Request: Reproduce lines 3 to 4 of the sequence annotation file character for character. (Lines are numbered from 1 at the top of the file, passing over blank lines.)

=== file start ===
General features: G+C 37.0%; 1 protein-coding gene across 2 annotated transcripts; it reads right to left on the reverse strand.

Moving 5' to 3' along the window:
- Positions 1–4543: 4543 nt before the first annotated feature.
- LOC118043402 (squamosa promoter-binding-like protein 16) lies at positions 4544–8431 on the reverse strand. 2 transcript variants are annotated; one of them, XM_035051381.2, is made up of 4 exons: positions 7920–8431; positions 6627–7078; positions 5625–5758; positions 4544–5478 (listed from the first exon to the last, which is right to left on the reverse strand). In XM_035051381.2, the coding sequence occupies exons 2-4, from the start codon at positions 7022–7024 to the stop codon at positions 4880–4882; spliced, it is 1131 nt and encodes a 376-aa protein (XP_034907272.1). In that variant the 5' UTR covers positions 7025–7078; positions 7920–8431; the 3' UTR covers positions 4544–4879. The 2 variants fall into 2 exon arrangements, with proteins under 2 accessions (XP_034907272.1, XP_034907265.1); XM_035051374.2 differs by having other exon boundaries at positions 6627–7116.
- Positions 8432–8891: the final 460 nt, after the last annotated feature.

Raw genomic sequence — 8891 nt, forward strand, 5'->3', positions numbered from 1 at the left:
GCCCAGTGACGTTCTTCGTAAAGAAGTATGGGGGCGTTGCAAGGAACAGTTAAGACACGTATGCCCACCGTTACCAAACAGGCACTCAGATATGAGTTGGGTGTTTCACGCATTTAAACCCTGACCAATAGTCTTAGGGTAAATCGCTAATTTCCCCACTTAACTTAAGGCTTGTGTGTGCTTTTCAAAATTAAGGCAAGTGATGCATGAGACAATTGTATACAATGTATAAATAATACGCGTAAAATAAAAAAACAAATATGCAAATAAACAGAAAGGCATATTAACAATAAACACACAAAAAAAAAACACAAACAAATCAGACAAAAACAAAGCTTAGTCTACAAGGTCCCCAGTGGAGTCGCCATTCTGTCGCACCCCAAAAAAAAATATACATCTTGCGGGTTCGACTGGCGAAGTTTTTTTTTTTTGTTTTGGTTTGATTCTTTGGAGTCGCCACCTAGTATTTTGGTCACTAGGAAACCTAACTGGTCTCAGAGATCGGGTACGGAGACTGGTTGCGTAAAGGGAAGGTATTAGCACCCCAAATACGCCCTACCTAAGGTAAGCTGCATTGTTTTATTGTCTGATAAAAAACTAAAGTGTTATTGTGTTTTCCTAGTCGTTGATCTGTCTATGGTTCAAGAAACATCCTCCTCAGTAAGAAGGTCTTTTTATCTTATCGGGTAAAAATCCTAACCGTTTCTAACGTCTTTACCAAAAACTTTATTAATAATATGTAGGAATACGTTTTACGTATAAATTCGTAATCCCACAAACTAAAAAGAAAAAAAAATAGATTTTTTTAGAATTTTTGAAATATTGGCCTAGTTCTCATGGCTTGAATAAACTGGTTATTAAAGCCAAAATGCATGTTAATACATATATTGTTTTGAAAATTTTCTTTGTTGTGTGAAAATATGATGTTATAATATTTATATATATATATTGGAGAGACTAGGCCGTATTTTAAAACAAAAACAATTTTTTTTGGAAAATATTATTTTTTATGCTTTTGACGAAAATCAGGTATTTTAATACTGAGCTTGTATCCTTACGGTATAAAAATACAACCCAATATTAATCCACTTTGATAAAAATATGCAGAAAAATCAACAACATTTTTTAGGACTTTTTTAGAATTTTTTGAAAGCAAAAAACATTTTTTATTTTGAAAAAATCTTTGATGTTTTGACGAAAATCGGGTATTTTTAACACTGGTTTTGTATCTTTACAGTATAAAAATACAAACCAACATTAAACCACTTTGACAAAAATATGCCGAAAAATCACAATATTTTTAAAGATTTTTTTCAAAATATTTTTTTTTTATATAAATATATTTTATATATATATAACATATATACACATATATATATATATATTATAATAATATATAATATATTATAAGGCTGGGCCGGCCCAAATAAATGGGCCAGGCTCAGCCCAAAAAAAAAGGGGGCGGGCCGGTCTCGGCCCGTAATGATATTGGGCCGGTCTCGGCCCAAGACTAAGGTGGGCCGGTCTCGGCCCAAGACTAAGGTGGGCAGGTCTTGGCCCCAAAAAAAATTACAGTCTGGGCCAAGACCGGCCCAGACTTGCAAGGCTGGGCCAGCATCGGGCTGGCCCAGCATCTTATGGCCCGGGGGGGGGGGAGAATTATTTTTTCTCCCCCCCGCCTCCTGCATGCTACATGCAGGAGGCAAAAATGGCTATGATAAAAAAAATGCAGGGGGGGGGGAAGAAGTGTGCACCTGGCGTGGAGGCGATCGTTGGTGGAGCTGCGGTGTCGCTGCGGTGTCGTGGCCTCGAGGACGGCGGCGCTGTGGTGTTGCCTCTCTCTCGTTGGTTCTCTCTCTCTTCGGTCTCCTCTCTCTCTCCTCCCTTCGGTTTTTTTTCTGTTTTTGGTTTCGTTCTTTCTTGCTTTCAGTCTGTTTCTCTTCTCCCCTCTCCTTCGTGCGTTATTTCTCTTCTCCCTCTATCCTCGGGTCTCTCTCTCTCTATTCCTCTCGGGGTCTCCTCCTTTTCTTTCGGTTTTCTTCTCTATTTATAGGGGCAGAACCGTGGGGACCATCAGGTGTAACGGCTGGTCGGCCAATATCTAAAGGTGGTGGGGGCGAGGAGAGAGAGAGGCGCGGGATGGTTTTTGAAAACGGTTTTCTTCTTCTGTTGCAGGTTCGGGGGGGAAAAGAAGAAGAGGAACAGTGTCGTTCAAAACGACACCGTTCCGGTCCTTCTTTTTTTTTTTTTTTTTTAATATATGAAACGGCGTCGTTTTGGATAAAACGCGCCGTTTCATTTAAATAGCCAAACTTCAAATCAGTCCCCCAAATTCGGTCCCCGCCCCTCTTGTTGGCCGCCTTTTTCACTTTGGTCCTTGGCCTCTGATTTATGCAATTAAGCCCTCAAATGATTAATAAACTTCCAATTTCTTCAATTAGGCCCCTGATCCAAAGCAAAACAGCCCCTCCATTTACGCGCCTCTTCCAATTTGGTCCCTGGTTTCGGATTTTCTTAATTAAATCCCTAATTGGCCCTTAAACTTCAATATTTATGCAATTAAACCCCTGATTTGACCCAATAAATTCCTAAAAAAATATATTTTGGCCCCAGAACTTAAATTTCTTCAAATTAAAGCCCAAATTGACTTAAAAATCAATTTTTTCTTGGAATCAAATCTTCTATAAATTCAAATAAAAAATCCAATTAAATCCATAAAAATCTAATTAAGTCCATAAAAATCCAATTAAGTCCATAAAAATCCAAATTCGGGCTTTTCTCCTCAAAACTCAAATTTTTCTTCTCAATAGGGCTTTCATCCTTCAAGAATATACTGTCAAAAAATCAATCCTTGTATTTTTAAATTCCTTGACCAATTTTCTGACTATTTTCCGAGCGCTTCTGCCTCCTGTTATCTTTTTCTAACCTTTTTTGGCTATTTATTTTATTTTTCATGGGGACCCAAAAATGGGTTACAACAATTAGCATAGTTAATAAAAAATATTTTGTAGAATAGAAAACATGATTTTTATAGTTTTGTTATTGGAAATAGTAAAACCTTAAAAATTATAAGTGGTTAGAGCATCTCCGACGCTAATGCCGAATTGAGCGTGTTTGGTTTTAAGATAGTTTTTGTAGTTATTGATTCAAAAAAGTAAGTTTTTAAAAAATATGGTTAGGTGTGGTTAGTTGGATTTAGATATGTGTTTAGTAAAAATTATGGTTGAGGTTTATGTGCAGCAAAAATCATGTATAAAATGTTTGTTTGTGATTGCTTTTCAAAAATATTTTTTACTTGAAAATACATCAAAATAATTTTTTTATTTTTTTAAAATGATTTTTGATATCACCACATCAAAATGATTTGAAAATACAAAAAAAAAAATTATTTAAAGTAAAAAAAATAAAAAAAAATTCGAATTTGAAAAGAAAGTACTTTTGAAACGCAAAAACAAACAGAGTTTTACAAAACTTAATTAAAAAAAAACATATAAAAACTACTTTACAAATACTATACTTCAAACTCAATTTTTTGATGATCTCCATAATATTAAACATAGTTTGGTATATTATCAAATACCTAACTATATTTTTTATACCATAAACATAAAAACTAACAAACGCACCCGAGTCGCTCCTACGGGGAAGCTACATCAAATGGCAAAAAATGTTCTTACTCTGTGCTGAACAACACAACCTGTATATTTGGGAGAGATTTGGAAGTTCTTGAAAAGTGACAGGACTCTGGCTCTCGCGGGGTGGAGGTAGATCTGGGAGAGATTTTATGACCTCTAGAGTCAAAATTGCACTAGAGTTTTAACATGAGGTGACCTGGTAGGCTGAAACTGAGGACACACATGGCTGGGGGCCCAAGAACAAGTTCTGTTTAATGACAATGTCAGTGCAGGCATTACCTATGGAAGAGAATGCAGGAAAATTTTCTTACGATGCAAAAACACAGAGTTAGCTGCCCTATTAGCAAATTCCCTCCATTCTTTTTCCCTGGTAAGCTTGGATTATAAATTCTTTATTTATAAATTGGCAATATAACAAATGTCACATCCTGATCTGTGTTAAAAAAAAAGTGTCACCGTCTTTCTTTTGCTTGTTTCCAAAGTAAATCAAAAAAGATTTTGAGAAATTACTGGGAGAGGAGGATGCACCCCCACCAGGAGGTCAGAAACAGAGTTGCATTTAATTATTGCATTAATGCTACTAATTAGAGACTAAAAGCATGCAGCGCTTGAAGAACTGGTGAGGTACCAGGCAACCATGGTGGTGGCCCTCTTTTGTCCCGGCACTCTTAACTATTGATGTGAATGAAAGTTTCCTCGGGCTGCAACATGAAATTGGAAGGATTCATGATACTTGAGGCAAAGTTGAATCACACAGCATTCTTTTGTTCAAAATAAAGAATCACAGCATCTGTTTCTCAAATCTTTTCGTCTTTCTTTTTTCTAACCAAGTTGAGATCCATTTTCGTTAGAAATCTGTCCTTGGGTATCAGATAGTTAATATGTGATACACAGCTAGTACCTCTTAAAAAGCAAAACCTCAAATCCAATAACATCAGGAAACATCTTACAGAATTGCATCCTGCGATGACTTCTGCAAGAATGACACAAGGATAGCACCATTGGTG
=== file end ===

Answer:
- Positions 1–4543: 4543 nt before the first annotated feature.
- LOC118043402 (squamosa promoter-binding-like protein 16) lies at positions 4544–8431 on the reverse strand. 2 transcript variants are annotated; one of them, XM_035051381.2, is made up of 4 exons: positions 7920–8431; positions 6627–7078; positions 5625–5758; positions 4544–5478 (listed from the first exon to the last, which is right to left on the reverse strand). In XM_035051381.2, the coding sequence occupies exons 2-4, from the start codon at positions 7022–7024 to the stop codon at positions 4880–4882; spliced, it is 1131 nt and encodes a 376-aa protein (XP_034907272.1). In that variant the 5' UTR covers positions 7025–7078; positions 7920–8431; the 3' UTR covers positions 4544–4879. The 2 variants fall into 2 exon arrangements, with proteins under 2 accessions (XP_034907272.1, XP_034907265.1); XM_035051374.2 differs by having other exon boundaries at positions 6627–7116.